Prior to retiring as an automotive mechanic for a local dealership, Jim Trana of Stanley went searching for a hobby.
“After 38 years of working on vehicles, I didn’t want to do it (as a hobby),” said Trana, who built a small building in his backyard to work in. “I didn’t make the shop big enough to get a car in (for a reason).”
Trana’s retirement obsession became woodworking. He’s made small crosses, custom shelves and casings and even furniture.
However, his most popular projects have been sets for cornhole, a beanbag tossing game that is a favorite in outdoor settings. Trana and Farmers Union Insurance agent Ron Hamers — Trana’s brother-in-law — donated a set of custom-designed Farmers Union Insurance cornhole boards to be used at North Dakota Farmers Union events.
Trana has created 25 sets of cornhole boards, many of which he has donated to silent auctions to help a family in need or nonprofits like schools and churches. He has also donated numerous crosses and other items.
“It makes you feel good,” Trana said. “If I can help somebody else and they can enjoy it, that’s what it’s all about.”
Trana said carpentry has always been an interest of his, begging for a jigsaw for Christmas when he was “10 or 12 years old.” In past years, Jim has put his knowledge to good use in his home, as he and his wife Susie built a deck in their backyard and put up a wood fence.
Woodworking with smaller items was a learning experience, especially the cornhole boards, Trana said.
“Getting going, I made a lot of mistakes,” he said. “Getting the wood right, getting the right stain and urethane on it. You learn, and they have better tools that make it easier. The tools now days are fantastic.”
It started with a request from a local store in Stanley, who asked Trana about them after she was approached by her customers.
“I thought it would be a good idea to have a UND vs. NDSU set, and the (customer) was a UND fan and said they weren’t having anything that said Bison on it,” Trana joked. “So I had to make an identical UND one, and it didn’t turn out well.”
When his first cornhole boards were created, Trana said he used “heavy lumber” and all screws. That soon changed, however.
“I used lighter wood that was easier to work with — they weighed half as much, but are still just as strong,” he said. “I learned over the years what kind of detail to put on them. Each one has five coats of urethane over the top of the paint. Some of the decals wouldn’t take the urethane, so when you print them on the computer, you have to have a laser printer. Otherwise, everything smears. You learn things like that.”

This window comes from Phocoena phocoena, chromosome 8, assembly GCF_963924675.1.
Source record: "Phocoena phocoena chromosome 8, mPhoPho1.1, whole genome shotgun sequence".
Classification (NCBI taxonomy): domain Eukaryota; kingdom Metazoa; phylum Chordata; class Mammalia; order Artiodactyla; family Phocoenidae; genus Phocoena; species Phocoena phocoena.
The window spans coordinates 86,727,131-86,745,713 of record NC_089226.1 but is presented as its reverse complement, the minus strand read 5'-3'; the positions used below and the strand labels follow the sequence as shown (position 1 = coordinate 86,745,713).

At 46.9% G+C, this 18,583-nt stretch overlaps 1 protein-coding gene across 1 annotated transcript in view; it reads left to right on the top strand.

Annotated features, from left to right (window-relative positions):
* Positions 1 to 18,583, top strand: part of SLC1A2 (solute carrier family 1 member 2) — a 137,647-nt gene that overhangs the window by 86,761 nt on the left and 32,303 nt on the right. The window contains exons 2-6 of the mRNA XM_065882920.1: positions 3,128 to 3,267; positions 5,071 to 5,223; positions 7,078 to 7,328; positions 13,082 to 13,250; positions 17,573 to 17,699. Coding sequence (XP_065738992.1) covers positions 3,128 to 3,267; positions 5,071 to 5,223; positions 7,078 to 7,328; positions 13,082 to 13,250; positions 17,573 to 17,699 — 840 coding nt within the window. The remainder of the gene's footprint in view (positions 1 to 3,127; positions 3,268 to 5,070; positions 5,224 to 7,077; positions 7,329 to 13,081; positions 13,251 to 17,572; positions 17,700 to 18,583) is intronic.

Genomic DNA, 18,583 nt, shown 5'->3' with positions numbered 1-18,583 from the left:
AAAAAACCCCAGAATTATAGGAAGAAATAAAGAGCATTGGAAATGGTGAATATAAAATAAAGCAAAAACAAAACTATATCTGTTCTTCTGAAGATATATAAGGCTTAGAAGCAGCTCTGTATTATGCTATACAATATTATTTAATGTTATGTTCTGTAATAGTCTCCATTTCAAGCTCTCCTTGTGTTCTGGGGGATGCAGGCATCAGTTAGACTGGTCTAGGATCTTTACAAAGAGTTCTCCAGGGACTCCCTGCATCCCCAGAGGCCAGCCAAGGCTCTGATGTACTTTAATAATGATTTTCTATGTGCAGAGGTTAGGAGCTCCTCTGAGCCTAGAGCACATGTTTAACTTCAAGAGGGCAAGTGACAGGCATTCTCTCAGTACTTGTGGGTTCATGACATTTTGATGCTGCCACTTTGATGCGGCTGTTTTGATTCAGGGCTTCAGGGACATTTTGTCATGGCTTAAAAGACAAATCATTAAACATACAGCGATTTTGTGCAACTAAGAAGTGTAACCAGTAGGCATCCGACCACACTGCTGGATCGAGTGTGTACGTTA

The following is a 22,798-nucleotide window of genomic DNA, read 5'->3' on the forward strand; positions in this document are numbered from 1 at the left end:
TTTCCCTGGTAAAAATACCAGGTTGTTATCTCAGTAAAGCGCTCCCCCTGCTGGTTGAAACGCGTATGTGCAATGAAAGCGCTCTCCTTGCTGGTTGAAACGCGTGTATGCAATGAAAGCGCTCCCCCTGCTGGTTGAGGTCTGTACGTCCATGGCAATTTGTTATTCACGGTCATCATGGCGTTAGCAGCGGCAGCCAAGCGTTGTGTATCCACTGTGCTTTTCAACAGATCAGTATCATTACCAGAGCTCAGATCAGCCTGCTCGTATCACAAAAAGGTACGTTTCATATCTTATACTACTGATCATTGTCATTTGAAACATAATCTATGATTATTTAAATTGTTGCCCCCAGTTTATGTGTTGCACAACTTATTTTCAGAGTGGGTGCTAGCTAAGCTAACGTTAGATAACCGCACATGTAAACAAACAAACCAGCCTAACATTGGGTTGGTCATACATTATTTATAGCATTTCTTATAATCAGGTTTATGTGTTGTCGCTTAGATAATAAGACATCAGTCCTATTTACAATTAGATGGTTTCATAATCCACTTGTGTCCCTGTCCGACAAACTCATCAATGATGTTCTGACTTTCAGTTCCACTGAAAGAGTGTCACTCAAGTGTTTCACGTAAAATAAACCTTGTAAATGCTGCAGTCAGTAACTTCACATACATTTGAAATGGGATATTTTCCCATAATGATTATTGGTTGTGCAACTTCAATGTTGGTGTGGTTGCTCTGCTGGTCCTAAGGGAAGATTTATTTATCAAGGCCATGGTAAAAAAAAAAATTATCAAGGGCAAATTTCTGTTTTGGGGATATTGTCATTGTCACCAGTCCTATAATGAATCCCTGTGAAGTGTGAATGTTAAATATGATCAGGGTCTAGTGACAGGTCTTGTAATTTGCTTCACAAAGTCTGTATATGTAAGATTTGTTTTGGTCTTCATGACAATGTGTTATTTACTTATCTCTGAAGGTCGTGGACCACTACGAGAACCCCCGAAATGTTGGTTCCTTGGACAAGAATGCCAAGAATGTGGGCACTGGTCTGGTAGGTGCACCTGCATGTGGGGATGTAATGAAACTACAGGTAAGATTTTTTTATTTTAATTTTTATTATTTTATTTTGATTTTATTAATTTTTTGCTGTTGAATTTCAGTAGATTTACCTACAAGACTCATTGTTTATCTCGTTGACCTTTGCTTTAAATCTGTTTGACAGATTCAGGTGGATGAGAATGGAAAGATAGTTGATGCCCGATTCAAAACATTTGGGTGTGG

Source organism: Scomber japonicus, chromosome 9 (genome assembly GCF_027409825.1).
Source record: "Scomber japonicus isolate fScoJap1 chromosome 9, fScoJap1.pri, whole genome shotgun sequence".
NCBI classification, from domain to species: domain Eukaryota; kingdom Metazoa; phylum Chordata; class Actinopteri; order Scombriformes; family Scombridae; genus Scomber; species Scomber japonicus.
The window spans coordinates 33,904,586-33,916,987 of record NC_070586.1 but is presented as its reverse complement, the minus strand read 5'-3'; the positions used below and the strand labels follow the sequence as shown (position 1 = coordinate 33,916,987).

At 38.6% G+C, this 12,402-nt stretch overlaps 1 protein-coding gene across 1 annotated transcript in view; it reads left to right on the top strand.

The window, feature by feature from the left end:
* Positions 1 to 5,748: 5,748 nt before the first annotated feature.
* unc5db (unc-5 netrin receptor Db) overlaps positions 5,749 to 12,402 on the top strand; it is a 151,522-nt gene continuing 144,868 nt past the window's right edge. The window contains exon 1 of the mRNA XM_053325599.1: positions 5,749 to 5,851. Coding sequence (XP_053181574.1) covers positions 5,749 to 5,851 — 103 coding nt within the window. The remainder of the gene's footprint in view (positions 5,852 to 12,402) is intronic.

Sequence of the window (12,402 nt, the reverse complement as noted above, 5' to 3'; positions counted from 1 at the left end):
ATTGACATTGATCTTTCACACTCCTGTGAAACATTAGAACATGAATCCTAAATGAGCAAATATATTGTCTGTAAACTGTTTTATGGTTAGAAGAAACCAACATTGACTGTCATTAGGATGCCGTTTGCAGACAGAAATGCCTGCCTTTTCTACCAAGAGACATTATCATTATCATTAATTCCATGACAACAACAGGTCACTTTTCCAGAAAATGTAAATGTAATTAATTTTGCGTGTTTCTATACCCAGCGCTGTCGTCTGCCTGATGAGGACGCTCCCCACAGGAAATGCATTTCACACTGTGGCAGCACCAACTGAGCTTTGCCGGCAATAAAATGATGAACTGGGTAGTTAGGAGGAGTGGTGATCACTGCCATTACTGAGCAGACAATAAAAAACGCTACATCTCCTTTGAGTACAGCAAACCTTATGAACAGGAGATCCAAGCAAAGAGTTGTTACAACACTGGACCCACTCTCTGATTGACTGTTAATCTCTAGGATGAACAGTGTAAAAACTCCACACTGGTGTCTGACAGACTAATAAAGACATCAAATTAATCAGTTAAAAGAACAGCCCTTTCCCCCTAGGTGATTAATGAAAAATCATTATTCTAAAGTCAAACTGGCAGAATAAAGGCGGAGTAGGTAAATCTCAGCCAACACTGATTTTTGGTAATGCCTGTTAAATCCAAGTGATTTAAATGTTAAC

Cornhole boards are popular right now, but Trana’s sets have a couple of items that set them apart. One of the board’s undersides features a small compartment with a sliding door that houses all eight bags. Additionally, the holes are lined with LED lights, so the game can be played at night.
“I had never played it before, and we’re not used to staying up till after dark,” Trana said. “We had to stay up late one night and play it to make sure the hole lit up like it was supposed to.”
Trana said he does most of the painting, but gets the design concepts from Susie.
“She knows how it’ll look good on the board and what kind of letters to use,” he said. “She’s really good at telling me what colors are appropriate. She has a real eye for that.”
His work became impressive enough that others started asking him to sell it at craft shows and flea markets. However, that involves a lot of patience, Trana said.
“Boy, that’s just not my thing, sitting there all day,” he said. “One guy came by and said, ‘You could have sanded this one a little better.’ I told my wife that I wasn’t doing that anymore. I do it for a hobby. I don’t need to make anything on it. Most of it is my time.”
But even woodworking has run its course with Trana, as the couple would like to be closer to family. They’ve sold their house and are moving to Bismarck, where Trana is sure to find his next hobby.
“It’s hard, but the wife and I will move onto other things,” Trana said. “I don’t have anything yet, but I’ll find something new.”
— Chris Aarhus, NDFU